activities of a wholly-owned sales subsidiary in the chain of distribution are to be imputed to the parent corporation for the purpose of determining whether the parent-manufacturer is subject to the jurisdiction of the state court.
No doubt the Pennsylvania Legislature could, as was done by the Florida Legislature,
amend the Business Corporation Act so as to include in the term "doing business" the marketing activities of wholly-owned subsidiary corporations, such as the John Deere sales subsidiary corporations. See: Deere & Co. v. Watts, 148 So.2d 529 (Fla.App.1963). That, however, is not the circumstance here. Pennsylvania has not enacted into law the equivalent of the Florida statute.
We believe that the Pennsylvania Supreme Court, faced with the identical question involved here, would again hold determinative Cannon Mfg. Co. v. Cudahy Packing Co., supra, as it did in Botwinick v. Credit Exchange, Inc., 419 Pa. 65, 213 A.2d 349 (1965). The continuing vitality of Cannon seems to be accepted by other courts. Howell v. Kennecott Copper Corporation, 21 F.R.D. 222, f.n. 4 (E.D.Pa.1957), aff'd 258 F.2d 946 (3d Cir. 1958); Electrosonics International, Inc. v. Wurlitzer Company, 234 F. Supp. 913 (E.D.Pa.1964); United Steelworkers of America v. Copperweld Steel Co., 230 F. Supp. 383 (W.D.Pa.1964); Technograph Printed Circuits, Ltd. v. Epsco, Incorporated, 224 F. Supp. 260 (E.D.Pa.1963); Steiner v. Dauphin Corporation, 208 F. Supp. 104 (E.D.Pa.1962); Hendricks v. Alcoa Steamship Co., 203 F. Supp. 33 (E.D.Pa.1962); Farr's, Inc. v. National Shoes, Inc., 191 F. Supp. 803 (E.D.Pa.1960); Fitzgerald v. Hilton Hotels Corporation, 183 F. Supp. 342 (E.D.Pa.1960). See also, 18 A.L.R.2d pp. 193 et seq. The Pennsylvania Supreme Court in its Botwinick opinion cited favorably three of the foregoing authorities.
Our view that the activities of Syracuse Deere cannot be imputed to Deere and Company for the purpose of determining whether the parent corporation has done or is doing business in Pennsylvania finds support in decisions from other jurisdictions. See: Aro Manufacturing Co. v. Automobile Body Research Corp., 352 F.2d 400 (1st Cir. 1965); Blount v. Peerless Chemicals (P.R.) Inc., 316 F.2d 695 (2d Cir. 1963); Blitzstein v. Ford Motor Company, 288 F.2d 738, 741 f.n. 11 (5th Cir. 1961); Manville Boiler Co. v. Columbia Boiler Co. of Pottstown, 269 F.2d 600 (4th Cir. 1959); Harris v. Deere and Company, 223 F.2d 161 (4th Cir. 1955), aff'g 128 F. Supp. 799 (E.D.N.C.1955); Gravely Motor Plow & Cultivator Co. v. H. V. Carter Co., 193 F.2d 158 (9th Cir. 1951); Berkman v. Ann Lewis Shops, Inc., 142 F. Supp. 417, 422 (S.D.N.Y.1956), aff'd 246 F.2d 44 (2d Cir. 1957).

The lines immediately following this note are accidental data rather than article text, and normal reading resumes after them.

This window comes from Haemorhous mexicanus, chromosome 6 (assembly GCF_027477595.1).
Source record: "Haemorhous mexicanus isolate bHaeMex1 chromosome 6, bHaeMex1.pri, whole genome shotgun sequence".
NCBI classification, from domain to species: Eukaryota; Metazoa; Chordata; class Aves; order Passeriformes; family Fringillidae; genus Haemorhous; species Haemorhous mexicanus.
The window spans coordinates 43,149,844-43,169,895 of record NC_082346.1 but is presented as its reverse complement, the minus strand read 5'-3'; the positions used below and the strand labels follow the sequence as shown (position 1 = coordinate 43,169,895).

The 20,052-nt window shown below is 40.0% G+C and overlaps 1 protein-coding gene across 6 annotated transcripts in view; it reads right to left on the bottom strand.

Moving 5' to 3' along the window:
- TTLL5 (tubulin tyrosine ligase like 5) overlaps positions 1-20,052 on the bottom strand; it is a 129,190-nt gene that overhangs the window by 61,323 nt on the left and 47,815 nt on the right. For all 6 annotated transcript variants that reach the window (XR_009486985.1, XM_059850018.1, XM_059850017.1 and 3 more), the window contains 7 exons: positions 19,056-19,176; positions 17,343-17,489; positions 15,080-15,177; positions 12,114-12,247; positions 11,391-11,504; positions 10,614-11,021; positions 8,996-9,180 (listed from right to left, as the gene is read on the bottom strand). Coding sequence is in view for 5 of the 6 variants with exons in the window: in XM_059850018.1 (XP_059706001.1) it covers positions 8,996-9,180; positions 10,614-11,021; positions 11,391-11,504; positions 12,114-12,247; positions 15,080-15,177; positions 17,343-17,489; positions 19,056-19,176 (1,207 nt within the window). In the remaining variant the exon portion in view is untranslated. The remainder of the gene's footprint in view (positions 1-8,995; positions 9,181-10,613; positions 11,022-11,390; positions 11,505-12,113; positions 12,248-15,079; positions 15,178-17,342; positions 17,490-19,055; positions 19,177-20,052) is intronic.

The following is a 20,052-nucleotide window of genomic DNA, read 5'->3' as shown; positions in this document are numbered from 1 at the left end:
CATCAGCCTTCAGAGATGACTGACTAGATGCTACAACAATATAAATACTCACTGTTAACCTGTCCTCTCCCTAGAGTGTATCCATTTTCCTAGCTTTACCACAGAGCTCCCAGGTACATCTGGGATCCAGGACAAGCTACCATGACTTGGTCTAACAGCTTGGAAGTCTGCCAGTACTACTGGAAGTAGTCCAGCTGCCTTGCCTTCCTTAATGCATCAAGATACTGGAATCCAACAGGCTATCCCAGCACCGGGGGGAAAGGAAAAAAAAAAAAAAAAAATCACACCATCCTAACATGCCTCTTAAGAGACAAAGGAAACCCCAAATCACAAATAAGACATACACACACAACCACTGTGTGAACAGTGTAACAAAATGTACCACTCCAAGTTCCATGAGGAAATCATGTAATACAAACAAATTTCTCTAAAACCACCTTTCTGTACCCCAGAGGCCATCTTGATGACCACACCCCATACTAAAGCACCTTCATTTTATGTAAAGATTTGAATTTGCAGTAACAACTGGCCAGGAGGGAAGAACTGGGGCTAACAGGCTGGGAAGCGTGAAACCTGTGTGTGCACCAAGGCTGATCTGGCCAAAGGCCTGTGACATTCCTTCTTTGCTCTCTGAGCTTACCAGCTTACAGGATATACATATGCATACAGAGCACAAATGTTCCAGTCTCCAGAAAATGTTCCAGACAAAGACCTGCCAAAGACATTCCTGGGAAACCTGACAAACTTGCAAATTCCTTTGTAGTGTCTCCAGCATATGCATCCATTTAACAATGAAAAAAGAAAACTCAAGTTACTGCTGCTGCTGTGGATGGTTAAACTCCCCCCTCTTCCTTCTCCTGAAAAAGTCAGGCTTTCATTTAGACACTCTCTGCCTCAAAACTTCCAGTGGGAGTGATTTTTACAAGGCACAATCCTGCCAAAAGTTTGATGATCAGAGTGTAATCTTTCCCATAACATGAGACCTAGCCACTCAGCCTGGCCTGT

We cannot agree with plaintiff that this court validly acquired personal jurisdiction over the defendant by the personal service effected upon Wayne A. Hindman at Hindman Supply, Inc., on May 18, 1965. The uncontroverted facts indicate that neither Wayne A. Hindman nor Hindman Supply was at any relevant time an officer, managing agent or general agent of the defendant or an agent of defendant authorized by appointment or by law to receive service of process within the meaning of Rule 4(d)(3), Fed.R.Civ.P. The implicit condition precedent to the application of that Rule - that Deere and Company be subject to service of process in this forum - has not been satisfied. So, too, the facts indicate that Hindman Supply, Inc. was not an office or usual place of business of Deere and Company within the meaning of Rule 2180, Penna.R.Civ.P.; that Wayne A. Hindman was not at any pertinent time an executive officer of Deere and Company or an agent or person for the time being in charge of any office or usual place of business of Deere and Company or an agent of Deere and Company authorized by appointment or by statute to receive service of process on its behalf within the meaning of Rule 2180, Penna.R.Civ.P.; and that, in any event, Deere and Company is not subject to service of process in Pennsylvania.
An appropriate order will be entered.